When it comes to elections and spreading conservative principles, social media and technology are essential–and the political right has been failing miserably in this field. Engage DC released a great report on the Obama campaign's digital effort during the 2012 cycle. It was also incredibly disconcerting how far the right has fallen behind investing in the digital side of campaigning.
While American For Prosperity’s Right Online conference is tech-based, it’s often geared towards bloggers, web developers, and online fundraisers. At the same time, the panelists at Right Online give great advice to beginners on how to blog, how to build your own website, how to engage on social media, and how to sell yourself in this virtual landscape. Yet, what about people who are fighting in the trenches? Those professional political operatives who don’t have time to blog or build websites. Well, that’s where Lincoln Labs comes in with their Reboot conference, which will be held next Friday in San Francisco.
Who are these guys? Well, after the 2012 shellacking Team Obama inflicted on Romney, techies Garrett Johnson, Aaron Ginn and Chris Abrams discovered that the Republican Party really had no tech or digital expertise within their ranks, which is becoming more and more crucial to running successful elections. Moreover, these three gentlemen knew that they couldn’t possibly be the only right-leaning techies in the country. Nevertheless, these folks probably adopted a bunker mentality, given the ultra-liberal slant of tech hubs, like San Francisco.
The Lincoln Labs agenda is three-fold. They seek to create a channel of communication with Silicon Valley in the hopes of importing the best talent into the political world; offer a talent pool filled with right-leaning digital experts and engineers for conservative organizations and campaigns to tap into for their outreach operations; and generate discussion on how the continuing amalgamation of technology and politics is good for public policy debates, especially on issues like immigration and net neutrality; it can establish the foundation for a medium in how to solve these problems.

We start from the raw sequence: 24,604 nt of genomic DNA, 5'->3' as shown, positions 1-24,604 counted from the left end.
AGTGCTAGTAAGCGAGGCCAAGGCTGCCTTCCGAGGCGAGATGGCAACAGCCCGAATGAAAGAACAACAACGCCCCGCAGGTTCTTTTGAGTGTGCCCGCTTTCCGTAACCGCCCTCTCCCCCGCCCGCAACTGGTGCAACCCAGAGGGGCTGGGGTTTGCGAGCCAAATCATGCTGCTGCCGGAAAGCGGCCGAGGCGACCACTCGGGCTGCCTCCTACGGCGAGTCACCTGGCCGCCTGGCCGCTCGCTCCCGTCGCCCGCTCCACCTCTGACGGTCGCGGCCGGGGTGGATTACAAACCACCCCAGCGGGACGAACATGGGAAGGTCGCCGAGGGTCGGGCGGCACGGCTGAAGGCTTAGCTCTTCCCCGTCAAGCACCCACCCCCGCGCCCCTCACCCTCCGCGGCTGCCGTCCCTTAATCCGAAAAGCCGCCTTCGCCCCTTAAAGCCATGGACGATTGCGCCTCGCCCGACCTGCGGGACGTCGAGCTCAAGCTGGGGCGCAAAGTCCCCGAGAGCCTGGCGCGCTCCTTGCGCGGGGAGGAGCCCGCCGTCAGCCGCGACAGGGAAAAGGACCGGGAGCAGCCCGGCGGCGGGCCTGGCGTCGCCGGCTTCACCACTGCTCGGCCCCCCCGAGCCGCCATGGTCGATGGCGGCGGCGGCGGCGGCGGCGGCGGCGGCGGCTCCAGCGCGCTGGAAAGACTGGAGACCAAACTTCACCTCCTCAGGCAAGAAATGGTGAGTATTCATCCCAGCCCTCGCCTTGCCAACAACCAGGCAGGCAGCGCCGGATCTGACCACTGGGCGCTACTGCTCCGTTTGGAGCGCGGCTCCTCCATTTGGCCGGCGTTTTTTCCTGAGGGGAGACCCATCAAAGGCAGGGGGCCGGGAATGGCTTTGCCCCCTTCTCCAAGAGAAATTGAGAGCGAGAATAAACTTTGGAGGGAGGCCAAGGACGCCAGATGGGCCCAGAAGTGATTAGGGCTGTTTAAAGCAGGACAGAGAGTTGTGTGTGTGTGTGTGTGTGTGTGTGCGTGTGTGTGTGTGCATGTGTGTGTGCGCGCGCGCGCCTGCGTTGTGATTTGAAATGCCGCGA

If you take a peek at the conference’s agenda, you’re going to see representatives from Google, Facebook, Targeted Victory, Microsoft, Medium, Americans For Prosperity, SnapChat, EventBrite, and other tech outfits that campaigns and organizations use to spread their message. On the political front, we have the digital directors for the Rand Paul, Scott Walker, and Marco Rubio campaign, along with digital officers from the Republican National Committee.
Overall, the goal of Reboot is to foster relationships between tech and the politicos. In 2014, the right made a digital comeback. We’ve almost made up our tech deficit with the Democrats in voter outreach, targeting and mobilization. The Daily Beast’s Jackie Kucinich, who was with the Washington Post at the time, said that Americans for Prosperity had a “sophisticated” ground game strategy for turning out their supporters at the polls. Moreover, Democrats have hit an outreach obstacle of their own with white, working class voters who have flocked to the GOP. Yahoo!’s Matt Bai even mentioned that perhaps the 2008 and 2012 elections were more of an Obama surge than one that can be attributed to the Democratic Party and its policies.
Again, we’ll see what happens as 2016 begins to ramp up. For now, Lincoln Labs has a long term project for building a bridge of communication with an industry that's generally dominated by liberals, and providing a safe space–for lack of a better term–from where conservative/libertarian digital foot soldiers can be deployed to various campaigns and organizations seeking to bring solutions to some serious issues facing Congress.